) -- The economy expanded at a stronger pace in the fourth quarter than previously estimated, as inventory reductions ebbed more than first reported and exports picked up.
A revised reading on gross domestic product topped expectations, rising at a 5.9% annual rate during the fourth quarter, according to a release from the Commerce Department. In its advance figures released last month, the government said the economy expanded at a 5.7% clip.
The Street consensus had called for the revised estimate to hold steady at a 5.7% annual rate, according to figures provided by Briefing.com.
The stronger-than-expected GDP figure outpaced the 2.2% annual growth rate during the third quarter and the 0.7% contraction in the second quarter.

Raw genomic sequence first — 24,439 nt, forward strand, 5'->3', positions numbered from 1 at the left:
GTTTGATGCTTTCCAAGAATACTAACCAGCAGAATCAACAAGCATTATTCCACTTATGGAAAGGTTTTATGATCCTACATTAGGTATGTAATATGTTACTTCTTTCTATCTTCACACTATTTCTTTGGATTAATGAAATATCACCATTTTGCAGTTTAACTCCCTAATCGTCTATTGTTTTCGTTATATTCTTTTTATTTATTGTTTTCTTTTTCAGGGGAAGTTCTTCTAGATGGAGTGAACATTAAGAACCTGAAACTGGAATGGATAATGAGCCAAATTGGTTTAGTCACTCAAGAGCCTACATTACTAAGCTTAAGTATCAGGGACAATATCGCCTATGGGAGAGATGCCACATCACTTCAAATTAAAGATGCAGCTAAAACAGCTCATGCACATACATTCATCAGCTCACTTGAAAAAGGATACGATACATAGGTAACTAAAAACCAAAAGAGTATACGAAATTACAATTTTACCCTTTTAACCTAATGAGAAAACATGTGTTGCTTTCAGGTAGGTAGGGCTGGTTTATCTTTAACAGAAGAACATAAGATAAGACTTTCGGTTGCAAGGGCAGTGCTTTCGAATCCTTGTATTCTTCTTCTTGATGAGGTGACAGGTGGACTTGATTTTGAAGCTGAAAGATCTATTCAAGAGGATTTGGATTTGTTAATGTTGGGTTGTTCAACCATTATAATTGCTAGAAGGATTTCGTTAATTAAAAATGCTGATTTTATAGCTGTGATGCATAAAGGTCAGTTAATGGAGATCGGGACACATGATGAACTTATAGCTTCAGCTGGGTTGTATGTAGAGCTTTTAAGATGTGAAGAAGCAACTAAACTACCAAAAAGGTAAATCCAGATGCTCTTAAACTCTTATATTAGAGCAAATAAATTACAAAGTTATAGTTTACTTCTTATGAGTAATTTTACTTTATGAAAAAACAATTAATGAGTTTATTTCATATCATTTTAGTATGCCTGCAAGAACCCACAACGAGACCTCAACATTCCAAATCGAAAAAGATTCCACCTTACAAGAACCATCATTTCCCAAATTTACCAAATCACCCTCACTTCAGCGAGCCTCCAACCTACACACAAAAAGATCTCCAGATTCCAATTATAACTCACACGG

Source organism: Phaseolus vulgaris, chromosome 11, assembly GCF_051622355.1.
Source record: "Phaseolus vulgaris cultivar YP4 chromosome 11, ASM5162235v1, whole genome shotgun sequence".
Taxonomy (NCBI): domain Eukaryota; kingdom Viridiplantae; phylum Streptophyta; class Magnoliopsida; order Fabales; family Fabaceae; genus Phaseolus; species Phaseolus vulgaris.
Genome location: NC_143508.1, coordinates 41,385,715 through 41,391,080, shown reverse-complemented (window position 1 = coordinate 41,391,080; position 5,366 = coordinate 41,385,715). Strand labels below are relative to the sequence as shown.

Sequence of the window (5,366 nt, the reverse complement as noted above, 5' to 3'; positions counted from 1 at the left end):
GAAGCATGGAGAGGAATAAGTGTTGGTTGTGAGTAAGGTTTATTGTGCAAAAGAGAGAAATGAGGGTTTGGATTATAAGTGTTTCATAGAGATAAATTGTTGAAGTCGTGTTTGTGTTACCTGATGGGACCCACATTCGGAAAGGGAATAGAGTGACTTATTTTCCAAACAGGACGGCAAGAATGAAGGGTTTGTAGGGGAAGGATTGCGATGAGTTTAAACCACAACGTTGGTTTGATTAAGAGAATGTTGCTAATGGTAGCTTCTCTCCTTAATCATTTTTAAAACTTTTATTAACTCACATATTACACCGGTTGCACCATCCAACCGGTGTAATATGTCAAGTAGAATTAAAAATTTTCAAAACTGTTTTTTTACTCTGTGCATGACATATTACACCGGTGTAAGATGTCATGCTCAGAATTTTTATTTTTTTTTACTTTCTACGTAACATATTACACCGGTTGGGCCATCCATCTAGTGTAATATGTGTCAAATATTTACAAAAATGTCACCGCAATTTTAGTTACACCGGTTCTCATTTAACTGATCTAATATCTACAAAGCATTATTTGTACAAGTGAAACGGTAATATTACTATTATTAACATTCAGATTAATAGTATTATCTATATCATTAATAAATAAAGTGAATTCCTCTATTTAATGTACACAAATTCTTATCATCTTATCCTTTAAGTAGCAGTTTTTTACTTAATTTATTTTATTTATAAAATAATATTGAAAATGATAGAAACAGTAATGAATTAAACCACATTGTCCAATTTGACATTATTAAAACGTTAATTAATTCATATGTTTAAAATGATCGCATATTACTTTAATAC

Businesses had wound down inventories for much of last year, but that pace slowed drastically during the fourth quarter. That accounted for much of the overall expansion. The change in inventories added 3.88 percentage points to the fourth-quarter GDP change, according to the report. In the third quarter, inventories added 0.69 percentage points.
Exports surged 22.4% after rising 17.8% in the prior quarter.
But consumer spending rose less than originally thought, increasing only 1.7% during the quarter. Advance figures had originally estimated a 2% improvement. Consumer spending picked up 2.8% during the third quarter, and slid 0.9% in the second quarter.
The lack of pickup in consumer spending is particularly irksome in light of recent comments from
Ben Bernanke. In his prepared testimony to the House Financial Services Committee on Wednesday, Bernanke said a "sustained recovery will depend on continued growth in private-sector final demand for goods services" as businesses work off inventories.
-- Written by Sung Moss in New York